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dmberry425 dmberry425 (New Member)

Which Route Do I take after my ASN??

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I will be graduating in December of 2019 with my ASN. I am 25 years old and I have my bachelors in Communication from the University of North Florida and long story short I had a change of heart and I am so thrilled to become a nurse. My long term goal is becoming a family nurse practitioner. I would like to accomplish this in the quickest way possible. Ill be graduating at the age 26 and if I could have a job by the time I am 30 I would have accomplished my goal. I have been doing a lot of research about bridge programs that allow you to go straight from your ASN to MSN ( so I could technically include your BSN course but since it is all together it would be cheaper and quicker). I am reaching out to anyone that may have done or is thinking about doing the same thing. Like I said, I have my bachelors in another subject than nursing but I choose the ASN program over the accelerated BSN because of price and the quality of this program that I am in. please please give me all the advice you can I am trying to plan my route because I am so excited and want to have a goal. Thank you in advance!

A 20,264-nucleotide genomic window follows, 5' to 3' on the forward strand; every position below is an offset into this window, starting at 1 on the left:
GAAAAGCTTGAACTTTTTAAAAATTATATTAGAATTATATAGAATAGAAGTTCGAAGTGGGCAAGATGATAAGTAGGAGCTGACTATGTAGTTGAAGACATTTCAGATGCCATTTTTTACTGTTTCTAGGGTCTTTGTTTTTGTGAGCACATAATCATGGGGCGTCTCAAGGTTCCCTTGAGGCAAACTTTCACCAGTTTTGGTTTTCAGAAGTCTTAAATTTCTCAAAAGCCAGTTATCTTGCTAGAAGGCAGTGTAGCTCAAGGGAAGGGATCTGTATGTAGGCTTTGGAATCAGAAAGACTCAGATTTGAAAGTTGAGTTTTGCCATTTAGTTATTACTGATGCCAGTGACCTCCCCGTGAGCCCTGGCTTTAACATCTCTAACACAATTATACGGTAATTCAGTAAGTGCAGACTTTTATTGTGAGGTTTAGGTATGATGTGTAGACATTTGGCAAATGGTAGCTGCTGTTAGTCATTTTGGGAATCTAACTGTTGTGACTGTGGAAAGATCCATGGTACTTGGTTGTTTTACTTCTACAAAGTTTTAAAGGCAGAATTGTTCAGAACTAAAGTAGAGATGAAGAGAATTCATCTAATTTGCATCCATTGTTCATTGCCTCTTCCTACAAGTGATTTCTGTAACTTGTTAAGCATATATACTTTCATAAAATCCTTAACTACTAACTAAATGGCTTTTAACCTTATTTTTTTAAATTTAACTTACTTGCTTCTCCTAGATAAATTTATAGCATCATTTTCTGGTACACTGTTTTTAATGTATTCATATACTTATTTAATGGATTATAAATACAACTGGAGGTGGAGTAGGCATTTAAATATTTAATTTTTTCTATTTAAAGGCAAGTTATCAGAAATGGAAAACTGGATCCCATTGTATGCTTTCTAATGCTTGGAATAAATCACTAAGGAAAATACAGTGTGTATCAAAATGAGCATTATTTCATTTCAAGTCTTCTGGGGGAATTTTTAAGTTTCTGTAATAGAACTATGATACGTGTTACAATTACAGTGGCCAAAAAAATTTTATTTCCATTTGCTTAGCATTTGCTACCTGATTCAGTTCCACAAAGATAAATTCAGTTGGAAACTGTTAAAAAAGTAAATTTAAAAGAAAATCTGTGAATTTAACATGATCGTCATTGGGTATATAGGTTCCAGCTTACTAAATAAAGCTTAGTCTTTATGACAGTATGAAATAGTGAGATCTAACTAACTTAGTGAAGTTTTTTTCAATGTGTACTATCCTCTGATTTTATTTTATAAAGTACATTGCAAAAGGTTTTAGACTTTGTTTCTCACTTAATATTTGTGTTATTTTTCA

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Different ways to go:

1) ASN to BSN to Master's Nurse Practitioner or DNP.

2) ASN to MSN to Post-Master's Nurse Practitioner or DNP program.

I suggest NOT doing an ASN to MSN program. Usually in these programs there is no halfway point where you can bow out with a lesser degree when life happens. The program is all or nothing. Also, in many cases Masters Nurse Practitioner programs are disappearing and turning into DNP programs (totally different subject but worth your time to research why). You will more than likely be looking at a DNP program. Many DNP programs and Masters nurse practitioner programs are BSN to NP, for these programs there is not a big benefit for having a Master's degree, you might be able to skip 1 or 2 classes but otherwise the MSN student is taking the same classes as the BSN student. So if you weren't planning on using your Master's degree for something else it is not really worth getting.

A third choice you might also want to look at is Physician Assistant Programs, as many of these have only a requirement for a Bachelor's degree. Rather than getting another nursing degree that you don't plan on using such as your BSN or MSN and then starting a Nurse Practitioner program you could just immediately start the PA program. In most states a PA is a mid-level with a similar scope of practice to an NP and a similar average salary.

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Thank you so much for your response! I don't want to go the PA route I would really like to be a Nurse Practioner. So maybe the DNP is the best option. I was just curious about my options and if anyone has been through the same thing.

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